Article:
Nova Scotia unions rally against Bill 148 at Province House in Halifax

The Nova Scotia Teachers Union hosted a rally in Halifax Wednesday evening in opposition to the controversial wage package bill introduced by the McNeil government earlier this week.

Rally held to oppose Public Service Sustainability Act

Protesters gathered outside Province House Wednesday in opposition to the public sector wage legislation introduced by the government. (CBC)

The Nova Scotia Teachers Union hosted a rally in Halifax Wednesday evening in opposition to the controversial four-year wage package bill introduced by the McNeil government earlier this week.

Hundreds gathered for the rally, which members of other public sector unions also attended, started at 5 p.m. at Province House.

The crowd sang Twisted Sister's We're Not Going to Take It and held signs, some of which said "Respect teachers, respect bargaining."

"The legislation, Bill 148, it's a clear violation of my rights as a unionized member to negotiate and have fair collective bargaining, and I wanted to come down here and join with my brothers and sisters and make a very clear message to this government that they're no going to get away with that," said rally attendee Wally Fiander.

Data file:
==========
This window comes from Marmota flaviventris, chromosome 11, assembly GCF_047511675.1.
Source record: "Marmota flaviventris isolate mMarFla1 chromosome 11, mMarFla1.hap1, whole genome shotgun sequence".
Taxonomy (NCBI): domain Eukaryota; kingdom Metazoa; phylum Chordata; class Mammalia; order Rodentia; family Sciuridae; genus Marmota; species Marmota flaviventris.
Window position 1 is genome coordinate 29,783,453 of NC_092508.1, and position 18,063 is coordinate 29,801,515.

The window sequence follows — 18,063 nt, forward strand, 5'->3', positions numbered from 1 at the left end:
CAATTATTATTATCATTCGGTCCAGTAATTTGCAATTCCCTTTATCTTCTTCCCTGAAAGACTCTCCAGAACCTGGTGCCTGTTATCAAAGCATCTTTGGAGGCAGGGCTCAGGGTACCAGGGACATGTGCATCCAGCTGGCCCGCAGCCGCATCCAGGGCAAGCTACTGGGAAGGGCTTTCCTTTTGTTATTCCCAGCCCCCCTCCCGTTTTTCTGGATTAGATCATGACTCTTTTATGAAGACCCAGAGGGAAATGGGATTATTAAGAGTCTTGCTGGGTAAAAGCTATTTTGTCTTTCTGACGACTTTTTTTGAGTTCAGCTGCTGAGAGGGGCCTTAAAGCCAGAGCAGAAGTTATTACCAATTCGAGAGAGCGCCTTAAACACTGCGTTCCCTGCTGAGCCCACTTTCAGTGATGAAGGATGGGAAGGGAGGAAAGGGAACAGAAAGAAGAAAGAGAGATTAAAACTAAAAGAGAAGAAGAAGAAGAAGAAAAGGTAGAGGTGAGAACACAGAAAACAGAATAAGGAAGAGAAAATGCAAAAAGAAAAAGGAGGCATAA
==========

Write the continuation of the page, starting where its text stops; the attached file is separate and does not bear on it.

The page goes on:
On Monday, ​NSTU president Shelley Morse said the government is showing it's against fair collective bargaining by introducing the bill, which would allow it to freeze wages for two years, then raise them a total of three per cent in the final two. 

"I don't believe you legislate to get your own way," she told reporters. "They also said it wasn't about the money, but we wanted to go back to the table to talk about their working conditions. So now they've just made sure that whatever they choose, happens."

Other rally attendees, like Nova Scotia Nurses Union president Janet Hazelton, had a similar message on Wednesday night.

"I think it's great that teachers and others in this province are showing that legislating a collective agreement on workers in this province is not appropriate," she said.

"So to see this many people come out and send a message to the government that they elected that they don't accept having this legislated upon them." 

Members of the law amendments committee​ began hearing from members of the public at 5:30 p.m. Tuesday and have set 5 p.m. Wednesday as the deadline to wrap up.

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